To Become A Whale: Book Review

To label the novel, To Become A Whale a ‘coming of age story’ doesn’t do it justice. It’s so much more than that. Sublimely and sensitively written, this book is an impressive debut for Australian author, Ben Hobson

Set around the Tangalooma Whaling Station off the North Queensland coast of Australia, it depicts the brutality of the whaling industry through the eyes of Sam, a sensitive thirteen year old who is mature beyond his years. On the cusp of manhood, his mother’s death thrusts him into the care of his father – a physically and emotionally absent man with violent tendencies and a panache for telling lies. The boy captured my heart from the beginning and in the end, despite his many failings, the father won me over too.

The book opens in 1961, with Sam attending his mother’s funeral and immediately the strained relationship between father and son is apparent. During the first night without a mother, Sam sobs, trying to hide the noise from his father. But his father wakes, asks Sam if he’s alright, then adds, ‘you have to stop crying, mate, and get some sleep. Crying doesn’t fix anything.’ In the morning, Sam is taken away from his maternal grandparents and forced to build a temporary shelter on an isolated beach with his father, biding time until the whaling season starts.

I keenly felt the mother’s absence throughout the book, although she was frequently present in Sam’s grief. The characters were so well drawn that I came to care very deeply for them. So many times I wanted to step in and comfort the boy, shielding him from the brutality of the grownup world just a little while longer. I wanted to shake the father and beg him to go easy on his son. 

Although the story is centred around death (first Sam’s mother, then countless whales), it is also full of life. Vivid images leap off the page and character insight unfolds naturally. The introduction of a puppy shortly after the mother’s death is inspired – and the boy’s interaction with it throughout the novel reflects changes in his character arc. There are explanations for the father’s behavior – a product of his upbringing, and I suspect, an attitude somewhat typical of the era. However, the boy’s determined nature, and the softer influence from having spent long periods alone with his mother, allow the child to break this hereditary chain.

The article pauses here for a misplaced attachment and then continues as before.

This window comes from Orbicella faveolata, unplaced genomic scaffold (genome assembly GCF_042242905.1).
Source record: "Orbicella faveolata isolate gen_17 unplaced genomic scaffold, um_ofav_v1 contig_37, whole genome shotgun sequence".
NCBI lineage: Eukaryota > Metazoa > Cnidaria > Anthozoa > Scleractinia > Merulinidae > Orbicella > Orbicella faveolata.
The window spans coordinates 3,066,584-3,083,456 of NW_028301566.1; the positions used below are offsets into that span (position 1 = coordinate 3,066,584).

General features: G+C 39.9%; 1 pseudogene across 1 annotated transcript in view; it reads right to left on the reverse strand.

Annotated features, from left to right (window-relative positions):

Whilst the scenes on the whaling station are brutally depicted, I didn’t find them off putting; maybe because they’re seen through the boy’s eyes. The choice of setting allows the boy to be immersed in a male dominated, violent environment at a crucial time in his life. We see him adapt and, eventually, learn to better understand his father, despite the difficult circumstances. In this environment he is able to compare his father’s behavior to that of other men. Sam wants to walk away from the killing of whales, but is buoyed by the sense of purpose amongst the men. He witnesses the men laughing and joking as the whales are dragged up the slipway and wonders if there’s no dignity in death. And he learns that although his father can be violent towards others when provoked, he has a certain respect for the whales, and holds in contempt the men who glorify in killing, purely for the sake of it.

After reading this novel I am even more grateful that whales are now reverred creatures. I have visited the old whaling station in Albany (South Western Australia), a permanent reminder of our whaling past. However, nothing hits home like a story so graphically, yet beautifully told through the eyes of a boy forced to grow up too soon.

The ending holds promise for the father and son’s relationship, and the scene between the boy and the whale was poetic and visually stunning. I thoroughly enjoyed reading this book and will be re-reading it soon with my son, who is close to Sam’s age.

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